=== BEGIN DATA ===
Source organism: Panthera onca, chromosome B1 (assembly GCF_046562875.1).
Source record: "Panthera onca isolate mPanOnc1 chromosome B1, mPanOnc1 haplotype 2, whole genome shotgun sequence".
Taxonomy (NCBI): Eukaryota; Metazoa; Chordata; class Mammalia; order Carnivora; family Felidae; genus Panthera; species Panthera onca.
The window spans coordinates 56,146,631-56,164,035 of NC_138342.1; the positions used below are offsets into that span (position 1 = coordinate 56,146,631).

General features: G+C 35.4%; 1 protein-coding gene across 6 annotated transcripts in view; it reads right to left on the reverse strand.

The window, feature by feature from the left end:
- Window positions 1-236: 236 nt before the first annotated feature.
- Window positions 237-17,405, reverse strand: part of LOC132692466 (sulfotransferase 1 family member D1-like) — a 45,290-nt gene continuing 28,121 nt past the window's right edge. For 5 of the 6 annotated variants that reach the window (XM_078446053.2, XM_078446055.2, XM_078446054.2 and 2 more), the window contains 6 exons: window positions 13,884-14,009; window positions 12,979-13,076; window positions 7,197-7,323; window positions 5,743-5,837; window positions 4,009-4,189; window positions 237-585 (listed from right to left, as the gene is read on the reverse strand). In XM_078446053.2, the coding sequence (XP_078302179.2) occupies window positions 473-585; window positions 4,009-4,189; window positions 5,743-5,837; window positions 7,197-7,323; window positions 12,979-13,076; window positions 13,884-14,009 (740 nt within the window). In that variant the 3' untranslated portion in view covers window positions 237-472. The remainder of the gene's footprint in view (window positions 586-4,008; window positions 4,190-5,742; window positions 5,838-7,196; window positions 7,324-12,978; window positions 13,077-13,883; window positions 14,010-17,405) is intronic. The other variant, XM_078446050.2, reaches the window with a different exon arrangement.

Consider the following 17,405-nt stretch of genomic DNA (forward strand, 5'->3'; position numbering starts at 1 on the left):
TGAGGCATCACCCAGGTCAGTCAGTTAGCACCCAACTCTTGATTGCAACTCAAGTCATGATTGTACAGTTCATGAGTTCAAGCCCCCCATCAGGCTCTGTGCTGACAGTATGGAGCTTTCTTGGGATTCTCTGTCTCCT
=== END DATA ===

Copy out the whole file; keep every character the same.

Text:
Source organism: Panthera onca, chromosome B1 (assembly GCF_046562875.1).
Source record: "Panthera onca isolate mPanOnc1 chromosome B1, mPanOnc1 haplotype 2, whole genome shotgun sequence".
Taxonomy (NCBI): Eukaryota; Metazoa; Chordata; class Mammalia; order Carnivora; family Felidae; genus Panthera; species Panthera onca.
The window spans coordinates 56,146,631-56,164,035 of NC_138342.1; the positions used below are offsets into that span (position 1 = coordinate 56,146,631).

General features: G+C 35.4%; 1 protein-coding gene across 6 annotated transcripts in view; it reads right to left on the reverse strand.

The window, feature by feature from the left end:
- Window positions 1-236: 236 nt before the first annotated feature.
- Window positions 237-17,405, reverse strand: part of LOC132692466 (sulfotransferase 1 family member D1-like) — a 45,290-nt gene continuing 28,121 nt past the window's right edge. For 5 of the 6 annotated variants that reach the window (XM_078446053.2, XM_078446055.2, XM_078446054.2 and 2 more), the window contains 6 exons: window positions 13,884-14,009; window positions 12,979-13,076; window positions 7,197-7,323; window positions 5,743-5,837; window positions 4,009-4,189; window positions 237-585 (listed from right to left, as the gene is read on the reverse strand). In XM_078446053.2, the coding sequence (XP_078302179.2) occupies window positions 473-585; window positions 4,009-4,189; window positions 5,743-5,837; window positions 7,197-7,323; window positions 12,979-13,076; window positions 13,884-14,009 (740 nt within the window). In that variant the 3' untranslated portion in view covers window positions 237-472. The remainder of the gene's footprint in view (window positions 586-4,008; window positions 4,190-5,742; window positions 5,838-7,196; window positions 7,324-12,978; window positions 13,077-13,883; window positions 14,010-17,405) is intronic. The other variant, XM_078446050.2, reaches the window with a different exon arrangement.

Consider the following 17,405-nt stretch of genomic DNA (forward strand, 5'->3'; position numbering starts at 1 on the left):
TGAGGCATCACCCAGGTCAGTCAGTTAGCACCCAACTCTTGATTGCAACTCAAGTCATGATTGTACAGTTCATGAGTTCAAGCCCCCCATCAGGCTCTGTGCTGACAGTATGGAGCTTTCTTGGGATTCTCTGTCTCCT